For a reliable forecast of the expected load on the respective grid segments, the number of charging points available there in the future is crucial. A forecast of the public charging points does not in itself tell us much, since according to the BMVI (Network of Experts of the German Ministry of Transport and Digital Infrastructure) forecast, 60-85 % of the charging processes will take place on private property. Thus, no publicly available planning data is available for the crucial planning variable.

  • Lack of location accuracy:

Especially in local distribution grids, the local distribution of the charging points is an important factor for assessing the load on subgrids. Although detailed models and solutions have existed for decades to simulate the local grid load for given expansion scenarios, there is no solution or data source to forecast and simulate the future expansion of electromobility on a local level (streets / apartment blocks). Especially for private households, central planning is not possible.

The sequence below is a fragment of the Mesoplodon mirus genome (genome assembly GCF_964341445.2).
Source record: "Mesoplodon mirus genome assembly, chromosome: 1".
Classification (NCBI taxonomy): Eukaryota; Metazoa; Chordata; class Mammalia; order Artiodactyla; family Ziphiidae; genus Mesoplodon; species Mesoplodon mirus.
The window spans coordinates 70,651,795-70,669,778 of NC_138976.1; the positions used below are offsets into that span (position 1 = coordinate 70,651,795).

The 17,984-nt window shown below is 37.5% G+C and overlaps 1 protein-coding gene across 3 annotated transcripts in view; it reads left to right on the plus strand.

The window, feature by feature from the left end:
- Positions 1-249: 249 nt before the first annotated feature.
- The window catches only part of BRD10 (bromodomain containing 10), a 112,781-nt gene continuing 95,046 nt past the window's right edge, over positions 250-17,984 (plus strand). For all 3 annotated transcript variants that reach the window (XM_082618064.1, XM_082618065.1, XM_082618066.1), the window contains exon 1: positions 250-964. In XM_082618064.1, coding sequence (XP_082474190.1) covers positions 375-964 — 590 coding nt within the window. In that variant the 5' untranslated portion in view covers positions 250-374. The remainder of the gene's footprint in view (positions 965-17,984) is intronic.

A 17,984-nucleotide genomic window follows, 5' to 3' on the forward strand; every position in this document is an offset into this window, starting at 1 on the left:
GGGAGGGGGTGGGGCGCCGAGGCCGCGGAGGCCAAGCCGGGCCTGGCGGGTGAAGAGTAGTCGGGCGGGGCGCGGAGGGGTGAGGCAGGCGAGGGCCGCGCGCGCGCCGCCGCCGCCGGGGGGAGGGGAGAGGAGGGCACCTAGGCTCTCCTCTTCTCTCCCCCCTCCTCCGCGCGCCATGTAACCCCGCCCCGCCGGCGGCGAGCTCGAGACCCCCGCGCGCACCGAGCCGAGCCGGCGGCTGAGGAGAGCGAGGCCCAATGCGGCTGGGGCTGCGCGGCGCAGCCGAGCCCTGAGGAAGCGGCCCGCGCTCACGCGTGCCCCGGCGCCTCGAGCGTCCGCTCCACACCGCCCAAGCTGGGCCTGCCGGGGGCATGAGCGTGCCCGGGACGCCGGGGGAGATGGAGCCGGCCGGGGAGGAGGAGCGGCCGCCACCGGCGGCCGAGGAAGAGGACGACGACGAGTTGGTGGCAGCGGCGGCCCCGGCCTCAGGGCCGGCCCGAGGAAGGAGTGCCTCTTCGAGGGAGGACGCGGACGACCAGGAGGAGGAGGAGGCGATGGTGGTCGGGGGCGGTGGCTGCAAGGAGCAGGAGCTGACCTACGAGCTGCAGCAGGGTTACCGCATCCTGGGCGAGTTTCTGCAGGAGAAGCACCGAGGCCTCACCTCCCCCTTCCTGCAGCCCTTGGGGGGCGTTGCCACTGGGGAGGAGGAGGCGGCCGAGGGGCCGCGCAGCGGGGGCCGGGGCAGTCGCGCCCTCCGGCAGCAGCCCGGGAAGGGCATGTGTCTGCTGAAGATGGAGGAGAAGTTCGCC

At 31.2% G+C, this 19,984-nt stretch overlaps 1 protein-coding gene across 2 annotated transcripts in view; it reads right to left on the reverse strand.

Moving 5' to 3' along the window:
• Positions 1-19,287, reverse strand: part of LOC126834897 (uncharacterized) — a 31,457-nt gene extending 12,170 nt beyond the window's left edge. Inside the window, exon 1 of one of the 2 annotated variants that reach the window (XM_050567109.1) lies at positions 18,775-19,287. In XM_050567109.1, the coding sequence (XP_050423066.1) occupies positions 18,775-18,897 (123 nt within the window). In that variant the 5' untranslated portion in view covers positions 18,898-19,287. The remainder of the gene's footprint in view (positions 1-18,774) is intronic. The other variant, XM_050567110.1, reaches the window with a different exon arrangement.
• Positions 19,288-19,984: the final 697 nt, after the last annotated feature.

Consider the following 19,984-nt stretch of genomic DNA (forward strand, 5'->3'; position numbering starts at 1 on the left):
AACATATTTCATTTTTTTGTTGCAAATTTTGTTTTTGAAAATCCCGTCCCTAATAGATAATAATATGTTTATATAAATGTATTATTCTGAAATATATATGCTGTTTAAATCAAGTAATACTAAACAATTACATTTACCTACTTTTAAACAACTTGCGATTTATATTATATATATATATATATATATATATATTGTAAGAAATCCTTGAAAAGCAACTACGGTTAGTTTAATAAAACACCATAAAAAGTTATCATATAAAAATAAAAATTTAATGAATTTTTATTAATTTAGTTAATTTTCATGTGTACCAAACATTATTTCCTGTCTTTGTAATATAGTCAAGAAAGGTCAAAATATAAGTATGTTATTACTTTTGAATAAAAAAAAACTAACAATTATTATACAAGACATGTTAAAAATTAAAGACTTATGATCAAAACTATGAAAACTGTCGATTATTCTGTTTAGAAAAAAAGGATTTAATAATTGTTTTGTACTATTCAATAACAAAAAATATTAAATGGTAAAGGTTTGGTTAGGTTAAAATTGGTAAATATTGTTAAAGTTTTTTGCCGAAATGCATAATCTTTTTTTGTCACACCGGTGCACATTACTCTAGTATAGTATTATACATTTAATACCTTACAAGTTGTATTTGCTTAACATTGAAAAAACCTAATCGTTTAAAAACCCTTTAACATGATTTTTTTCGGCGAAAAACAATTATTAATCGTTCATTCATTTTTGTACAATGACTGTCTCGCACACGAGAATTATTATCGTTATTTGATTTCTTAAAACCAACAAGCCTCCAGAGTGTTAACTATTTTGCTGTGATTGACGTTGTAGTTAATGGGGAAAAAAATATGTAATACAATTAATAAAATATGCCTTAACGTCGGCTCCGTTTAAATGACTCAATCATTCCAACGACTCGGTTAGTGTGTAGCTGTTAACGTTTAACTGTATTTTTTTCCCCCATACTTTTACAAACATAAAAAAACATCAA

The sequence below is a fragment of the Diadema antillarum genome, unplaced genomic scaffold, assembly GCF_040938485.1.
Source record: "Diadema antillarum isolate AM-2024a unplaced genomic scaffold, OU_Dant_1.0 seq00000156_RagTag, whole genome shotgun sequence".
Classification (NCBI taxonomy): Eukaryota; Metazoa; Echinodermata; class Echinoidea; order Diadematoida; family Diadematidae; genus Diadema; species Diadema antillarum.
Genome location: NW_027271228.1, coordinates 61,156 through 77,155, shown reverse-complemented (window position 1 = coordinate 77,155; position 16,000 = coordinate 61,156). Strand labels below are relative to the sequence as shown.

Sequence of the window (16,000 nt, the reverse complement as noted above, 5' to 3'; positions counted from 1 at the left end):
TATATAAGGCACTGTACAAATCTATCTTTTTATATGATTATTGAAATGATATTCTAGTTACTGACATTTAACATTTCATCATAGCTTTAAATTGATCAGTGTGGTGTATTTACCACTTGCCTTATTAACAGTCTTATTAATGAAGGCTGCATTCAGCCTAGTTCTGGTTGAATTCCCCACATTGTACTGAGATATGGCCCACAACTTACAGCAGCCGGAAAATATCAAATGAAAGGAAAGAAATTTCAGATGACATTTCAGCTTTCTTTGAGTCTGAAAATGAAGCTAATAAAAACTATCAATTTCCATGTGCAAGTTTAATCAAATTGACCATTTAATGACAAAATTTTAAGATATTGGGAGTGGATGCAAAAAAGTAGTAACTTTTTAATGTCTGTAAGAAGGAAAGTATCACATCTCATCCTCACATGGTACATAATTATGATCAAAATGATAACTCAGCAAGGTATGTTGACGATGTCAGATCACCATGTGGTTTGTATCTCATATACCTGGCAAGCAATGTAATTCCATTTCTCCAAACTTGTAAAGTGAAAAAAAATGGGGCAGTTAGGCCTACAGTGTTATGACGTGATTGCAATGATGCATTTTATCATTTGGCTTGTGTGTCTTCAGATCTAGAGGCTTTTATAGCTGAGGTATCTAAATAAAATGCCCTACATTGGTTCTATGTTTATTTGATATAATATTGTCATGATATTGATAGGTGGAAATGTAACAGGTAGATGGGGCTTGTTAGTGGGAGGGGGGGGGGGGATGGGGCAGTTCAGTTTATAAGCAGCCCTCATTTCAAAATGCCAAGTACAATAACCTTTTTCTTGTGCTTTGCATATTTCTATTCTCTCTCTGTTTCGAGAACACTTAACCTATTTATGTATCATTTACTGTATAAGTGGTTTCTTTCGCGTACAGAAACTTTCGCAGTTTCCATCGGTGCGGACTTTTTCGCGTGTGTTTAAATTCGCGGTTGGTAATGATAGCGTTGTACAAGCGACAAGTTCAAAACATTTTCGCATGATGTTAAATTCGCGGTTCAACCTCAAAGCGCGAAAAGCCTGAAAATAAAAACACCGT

• Asynchronous expansion rates:

The regional and temporal distribution of e-vehicle acquisition also poses major challenges for electricity grid planning. Since the adoption rate of the technology is not evenly distributed throughout Germany, but depends heavily on factors such as age, gender, financial strength, residential environment, etc., future grid planning must take these environmental factors into account. This heterogeneous distribution is also reinforced by a dynamic development in the registrations of company e-cars.

As a result, there is a lack of valid expansion scenarios to calculate detailed planning for future grid design. In other words, the challenges of e-mobility cannot be solved by local distribution grid operators with existing tools.

New approaches through digital twins

Against this background, the digital twin offers new solutions for forecasting future energy demand at the level of individual buildings or street sections. In a pilot project, m3 management consulting has developed a digital twin together with various partners, which forecasts the additional grid load due to the expansion of private wallboxes up to the year 2040 in the grid area with address accuracy.

For this purpose, a digital platform was set up in which, in addition to public charging infrastructure elements, private wallboxes and – if available – photovoltaic systems are also mapped. The information obtained in this way is enriched with technical and socioeconomic data, such as income structure, age structure, and building information. With the help of a multi-stage AI process, the deployment of new wallboxes and the associated additional grid load in the coming years is forecast with address accuracy